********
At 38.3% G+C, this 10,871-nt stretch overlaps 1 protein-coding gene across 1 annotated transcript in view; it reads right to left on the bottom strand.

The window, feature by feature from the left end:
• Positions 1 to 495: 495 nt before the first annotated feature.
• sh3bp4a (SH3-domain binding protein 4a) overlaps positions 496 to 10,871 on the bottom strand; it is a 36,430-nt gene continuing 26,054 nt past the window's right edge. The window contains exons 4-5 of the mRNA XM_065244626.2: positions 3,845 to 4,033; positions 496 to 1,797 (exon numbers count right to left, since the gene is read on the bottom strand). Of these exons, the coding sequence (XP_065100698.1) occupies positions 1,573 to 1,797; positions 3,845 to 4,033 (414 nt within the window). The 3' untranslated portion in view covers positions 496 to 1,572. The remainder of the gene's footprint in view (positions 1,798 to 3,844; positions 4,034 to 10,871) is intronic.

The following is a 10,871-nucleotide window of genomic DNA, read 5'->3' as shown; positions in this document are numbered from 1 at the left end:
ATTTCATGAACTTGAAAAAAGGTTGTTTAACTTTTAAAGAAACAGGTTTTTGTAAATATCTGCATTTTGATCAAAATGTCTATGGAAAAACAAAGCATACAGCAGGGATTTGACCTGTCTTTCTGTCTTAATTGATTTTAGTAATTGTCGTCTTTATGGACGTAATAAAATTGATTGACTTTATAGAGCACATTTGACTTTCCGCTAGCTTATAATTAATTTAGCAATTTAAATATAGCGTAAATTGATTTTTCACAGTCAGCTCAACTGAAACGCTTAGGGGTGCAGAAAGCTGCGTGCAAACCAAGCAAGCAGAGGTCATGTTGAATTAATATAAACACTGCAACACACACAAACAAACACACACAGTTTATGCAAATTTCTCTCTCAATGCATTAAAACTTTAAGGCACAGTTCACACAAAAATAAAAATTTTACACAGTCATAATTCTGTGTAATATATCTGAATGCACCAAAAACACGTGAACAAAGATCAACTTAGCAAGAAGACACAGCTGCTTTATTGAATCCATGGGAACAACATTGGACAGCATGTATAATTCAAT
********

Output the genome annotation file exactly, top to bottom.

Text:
At 38.3% G+C, this 10,871-nt stretch overlaps 1 protein-coding gene across 1 annotated transcript in view; it reads right to left on the bottom strand.

The window, feature by feature from the left end:
• Positions 1 to 495: 495 nt before the first annotated feature.
• sh3bp4a (SH3-domain binding protein 4a) overlaps positions 496 to 10,871 on the bottom strand; it is a 36,430-nt gene continuing 26,054 nt past the window's right edge. The window contains exons 4-5 of the mRNA XM_065244626.2: positions 3,845 to 4,033; positions 496 to 1,797 (exon numbers count right to left, since the gene is read on the bottom strand). Of these exons, the coding sequence (XP_065100698.1) occupies positions 1,573 to 1,797; positions 3,845 to 4,033 (414 nt within the window). The 3' untranslated portion in view covers positions 496 to 1,572. The remainder of the gene's footprint in view (positions 1,798 to 3,844; positions 4,034 to 10,871) is intronic.

The following is a 10,871-nucleotide window of genomic DNA, read 5'->3' as shown; positions in this document are numbered from 1 at the left end:
ATTTCATGAACTTGAAAAAAGGTTGTTTAACTTTTAAAGAAACAGGTTTTTGTAAATATCTGCATTTTGATCAAAATGTCTATGGAAAAACAAAGCATACAGCAGGGATTTGACCTGTCTTTCTGTCTTAATTGATTTTAGTAATTGTCGTCTTTATGGACGTAATAAAATTGATTGACTTTATAGAGCACATTTGACTTTCCGCTAGCTTATAATTAATTTAGCAATTTAAATATAGCGTAAATTGATTTTTCACAGTCAGCTCAACTGAAACGCTTAGGGGTGCAGAAAGCTGCGTGCAAACCAAGCAAGCAGAGGTCATGTTGAATTAATATAAACACTGCAACACACACAAACAAACACACACAGTTTATGCAAATTTCTCTCTCAATGCATTAAAACTTTAAGGCACAGTTCACACAAAAATAAAAATTTTACACAGTCATAATTCTGTGTAATATATCTGAATGCACCAAAAACACGTGAACAAAGATCAACTTAGCAAGAAGACACAGCTGCTTTATTGAATCCATGGGAACAACATTGGACAGCATGTATAATTCAAT